Nitrogen auction with emission rights solution for nitrogen problems

The Netherlands is a small, densely populated country with an extensive livestock population. That does not go well together. Naturally low-nitrogen nature reserves are increasingly dying. Is a nitrogen auction the solution?

Why is nitrogen a problem?
Just under eighty percent of the Earth's atmosphere consists of nitrogen gas (N2). Nitrogen is an indispensable element for life. We consist of proteins and proteins from amino acids, a nitrogen compound. The Netherlands contains millions of nitrogen sources, ranging from pets to pig fattening, and of course you, dear reader. Car traffic and construction activities also emit nitrogen, albeit much less than people and especially fattening farms. In the nitrogen discussion, we mean all nitrogen sources, other than atmospheric nitrogen and nitrogen bound in proteins. These are mainly ammonia (NH3) and nitrogen oxides (NO, NO2 and the controversial laughing gas N2O). Nitrate (NO3-) that washes out of fertilized fields is an environmental problem.

Nitrogen emissions in the Netherlands have already fallen enormously, but unfortunately insufficient for the new strict EU standard. Source: [2] [3]
Brutal construction freeze due to an administrative emergency
The EU has enacted strict rules for nitrogen emissions. Rules that are easy to enforce in a sparsely populated country such as France or Bulgaria, but very difficult in the Netherlands. The problem is not that nitrogen emissions in the Netherlands are increasing. On the contrary. This has fallen considerably, partly due to strict laws and regulations such as the mineral accounting for farmers [2] [3]. The problem is that partly due to the appalling lack of foresight by the Rutte cabinet, emissions did not fall quickly enough. As a result, a building freeze was declared with significant economic damage - and a continuation of the housing crisis.

Nitrogen Auction: Pros and Cons
The free market is very good at finding the economic optimum. This can be an advantage, at least if the scope of the free market is limited in such a way that no externalities occur. Creating externalities happens quite quickly. For example, clever entrepreneurs started breeding muskrats themselves, when the government put a premium of ten guilders on each rodent killed. In principle, the government can sell the right to emit nitrogen, for example, through a nitrogen auction. If a pig farmer quits, he can sell his emission rights through the auction to another farmer, to a builder or a nature organization (which then does not use them). At a certain point, the entrepreneurs who can earn the most euros per kilo of nitrogen emissions hold the emission rights, creating an economic optimum. According to the school booklet economics.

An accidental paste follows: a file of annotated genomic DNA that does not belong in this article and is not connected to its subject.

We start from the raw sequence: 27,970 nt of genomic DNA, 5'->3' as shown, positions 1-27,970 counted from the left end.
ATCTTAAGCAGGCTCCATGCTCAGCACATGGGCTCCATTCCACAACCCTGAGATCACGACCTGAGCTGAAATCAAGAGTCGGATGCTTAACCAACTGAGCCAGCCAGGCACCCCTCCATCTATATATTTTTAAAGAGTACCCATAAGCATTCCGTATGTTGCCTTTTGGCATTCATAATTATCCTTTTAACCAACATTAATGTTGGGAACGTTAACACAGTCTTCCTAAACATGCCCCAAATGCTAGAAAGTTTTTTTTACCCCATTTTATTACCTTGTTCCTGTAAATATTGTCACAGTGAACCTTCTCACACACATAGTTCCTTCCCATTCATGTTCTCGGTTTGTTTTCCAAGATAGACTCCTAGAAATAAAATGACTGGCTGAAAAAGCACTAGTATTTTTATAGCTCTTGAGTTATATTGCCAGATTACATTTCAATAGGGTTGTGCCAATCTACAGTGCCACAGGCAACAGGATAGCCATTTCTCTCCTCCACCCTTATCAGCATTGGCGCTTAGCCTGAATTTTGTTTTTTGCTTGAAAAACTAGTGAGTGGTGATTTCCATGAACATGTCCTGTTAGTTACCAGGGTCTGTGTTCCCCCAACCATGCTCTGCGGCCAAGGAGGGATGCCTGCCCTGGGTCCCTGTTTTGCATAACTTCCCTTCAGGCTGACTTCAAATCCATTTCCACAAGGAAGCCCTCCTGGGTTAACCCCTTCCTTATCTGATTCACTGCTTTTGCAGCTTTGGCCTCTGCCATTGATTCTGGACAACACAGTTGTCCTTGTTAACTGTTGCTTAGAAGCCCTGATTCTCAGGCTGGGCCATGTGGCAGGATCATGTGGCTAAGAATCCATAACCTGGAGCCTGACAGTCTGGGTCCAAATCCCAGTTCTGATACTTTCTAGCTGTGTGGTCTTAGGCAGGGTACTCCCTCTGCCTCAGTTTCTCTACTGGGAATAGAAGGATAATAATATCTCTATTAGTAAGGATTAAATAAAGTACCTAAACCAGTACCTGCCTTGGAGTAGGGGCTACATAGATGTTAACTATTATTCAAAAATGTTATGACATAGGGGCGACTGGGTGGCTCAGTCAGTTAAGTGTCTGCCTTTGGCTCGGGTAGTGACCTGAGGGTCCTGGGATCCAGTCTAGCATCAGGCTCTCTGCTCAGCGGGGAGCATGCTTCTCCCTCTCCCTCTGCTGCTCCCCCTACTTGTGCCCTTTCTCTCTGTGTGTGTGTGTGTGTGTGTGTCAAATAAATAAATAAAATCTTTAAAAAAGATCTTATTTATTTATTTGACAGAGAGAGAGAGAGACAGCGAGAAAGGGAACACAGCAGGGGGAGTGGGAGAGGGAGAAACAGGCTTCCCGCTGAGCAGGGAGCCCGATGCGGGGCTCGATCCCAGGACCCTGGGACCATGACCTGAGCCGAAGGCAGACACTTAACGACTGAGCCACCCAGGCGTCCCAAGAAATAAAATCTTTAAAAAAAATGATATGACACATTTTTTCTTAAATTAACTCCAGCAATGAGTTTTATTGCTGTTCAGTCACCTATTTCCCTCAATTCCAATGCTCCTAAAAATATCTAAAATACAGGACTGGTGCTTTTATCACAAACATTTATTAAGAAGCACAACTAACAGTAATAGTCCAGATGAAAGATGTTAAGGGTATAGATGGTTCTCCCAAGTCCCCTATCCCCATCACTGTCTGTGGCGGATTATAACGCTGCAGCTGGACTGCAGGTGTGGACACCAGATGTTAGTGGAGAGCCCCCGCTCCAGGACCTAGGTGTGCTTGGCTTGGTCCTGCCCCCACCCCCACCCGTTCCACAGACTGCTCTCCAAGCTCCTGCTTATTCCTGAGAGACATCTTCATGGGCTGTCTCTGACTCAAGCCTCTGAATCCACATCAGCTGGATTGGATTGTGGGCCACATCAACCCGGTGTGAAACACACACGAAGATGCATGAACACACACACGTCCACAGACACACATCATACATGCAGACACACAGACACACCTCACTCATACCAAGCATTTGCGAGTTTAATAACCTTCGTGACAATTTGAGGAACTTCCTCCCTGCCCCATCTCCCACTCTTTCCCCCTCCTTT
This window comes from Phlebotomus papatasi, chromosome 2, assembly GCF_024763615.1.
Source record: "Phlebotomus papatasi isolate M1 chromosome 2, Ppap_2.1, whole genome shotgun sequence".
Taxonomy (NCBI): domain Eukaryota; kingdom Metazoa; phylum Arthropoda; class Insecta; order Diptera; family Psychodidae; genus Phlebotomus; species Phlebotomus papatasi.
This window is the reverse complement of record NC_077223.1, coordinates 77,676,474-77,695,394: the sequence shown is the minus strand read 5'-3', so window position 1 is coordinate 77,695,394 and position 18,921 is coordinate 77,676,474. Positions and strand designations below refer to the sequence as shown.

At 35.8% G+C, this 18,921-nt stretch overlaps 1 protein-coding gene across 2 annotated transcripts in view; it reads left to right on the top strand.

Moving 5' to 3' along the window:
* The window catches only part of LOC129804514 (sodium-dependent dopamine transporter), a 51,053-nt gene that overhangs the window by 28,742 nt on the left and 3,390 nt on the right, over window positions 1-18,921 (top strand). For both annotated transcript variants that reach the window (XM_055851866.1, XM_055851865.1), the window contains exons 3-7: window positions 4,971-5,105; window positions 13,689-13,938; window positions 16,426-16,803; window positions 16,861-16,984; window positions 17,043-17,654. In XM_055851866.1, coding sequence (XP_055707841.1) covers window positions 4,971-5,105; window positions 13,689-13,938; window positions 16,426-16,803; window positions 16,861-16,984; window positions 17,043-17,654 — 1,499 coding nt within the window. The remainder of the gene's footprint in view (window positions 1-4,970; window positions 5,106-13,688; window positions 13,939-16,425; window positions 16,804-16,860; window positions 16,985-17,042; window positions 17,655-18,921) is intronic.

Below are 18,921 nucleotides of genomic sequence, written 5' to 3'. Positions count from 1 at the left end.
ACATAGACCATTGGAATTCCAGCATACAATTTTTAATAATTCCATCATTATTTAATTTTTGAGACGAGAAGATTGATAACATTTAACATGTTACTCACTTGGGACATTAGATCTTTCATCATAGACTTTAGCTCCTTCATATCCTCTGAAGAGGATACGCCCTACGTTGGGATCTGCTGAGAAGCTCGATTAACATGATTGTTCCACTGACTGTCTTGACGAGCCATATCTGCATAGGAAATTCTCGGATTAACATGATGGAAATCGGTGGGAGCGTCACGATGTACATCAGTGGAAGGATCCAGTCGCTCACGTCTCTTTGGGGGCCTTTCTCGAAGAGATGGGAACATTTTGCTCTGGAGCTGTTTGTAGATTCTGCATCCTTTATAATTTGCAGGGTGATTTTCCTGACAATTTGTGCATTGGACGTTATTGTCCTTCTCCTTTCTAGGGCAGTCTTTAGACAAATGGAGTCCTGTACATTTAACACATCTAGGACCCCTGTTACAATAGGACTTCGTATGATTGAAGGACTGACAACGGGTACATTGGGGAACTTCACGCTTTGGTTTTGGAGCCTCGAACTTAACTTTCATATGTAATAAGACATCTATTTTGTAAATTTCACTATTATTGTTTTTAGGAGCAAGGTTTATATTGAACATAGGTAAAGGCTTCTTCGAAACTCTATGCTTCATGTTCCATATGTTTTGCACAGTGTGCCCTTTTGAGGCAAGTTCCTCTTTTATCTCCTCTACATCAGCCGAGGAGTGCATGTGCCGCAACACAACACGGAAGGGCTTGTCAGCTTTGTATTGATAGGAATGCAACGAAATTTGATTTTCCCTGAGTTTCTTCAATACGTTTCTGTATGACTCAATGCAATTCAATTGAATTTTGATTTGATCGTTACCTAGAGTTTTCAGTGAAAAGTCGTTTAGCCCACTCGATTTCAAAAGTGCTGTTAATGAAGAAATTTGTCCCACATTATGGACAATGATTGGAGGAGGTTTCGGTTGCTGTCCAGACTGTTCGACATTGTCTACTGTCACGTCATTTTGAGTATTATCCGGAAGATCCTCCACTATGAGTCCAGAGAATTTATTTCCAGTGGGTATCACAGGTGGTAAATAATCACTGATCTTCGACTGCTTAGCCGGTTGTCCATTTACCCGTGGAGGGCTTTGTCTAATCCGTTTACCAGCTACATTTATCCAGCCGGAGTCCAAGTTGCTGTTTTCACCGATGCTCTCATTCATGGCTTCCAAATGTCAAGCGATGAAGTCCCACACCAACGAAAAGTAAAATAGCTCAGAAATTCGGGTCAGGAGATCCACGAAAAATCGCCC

Any system of laws and regulations involving money has the potential for fraud. Nitrogen emissions take place in the form of gaseous compounds. Gases are notoriously difficult to trace from a single source. For example, a farmer can report that he has installed an expensive capture installation that he does not actually have, or a much worse cheaper model, which means that his emissions are much higher than official figures show. It is therefore necessary to check thoroughly here, preferably also with regular field measurements in the vicinity of major nitrogen pollutants. On balance, this system is therefore feasible.

Sources
1. Emissions authority: give nitrogen rights trading a second chance, FD, 2019
2. Acidification and large-scale air pollution: emissions, 1990 - 2017, Center for the Living Environment, 2017
3. O. Oenema, Fact sheet nitrogen sources, Wageningen University, 2019

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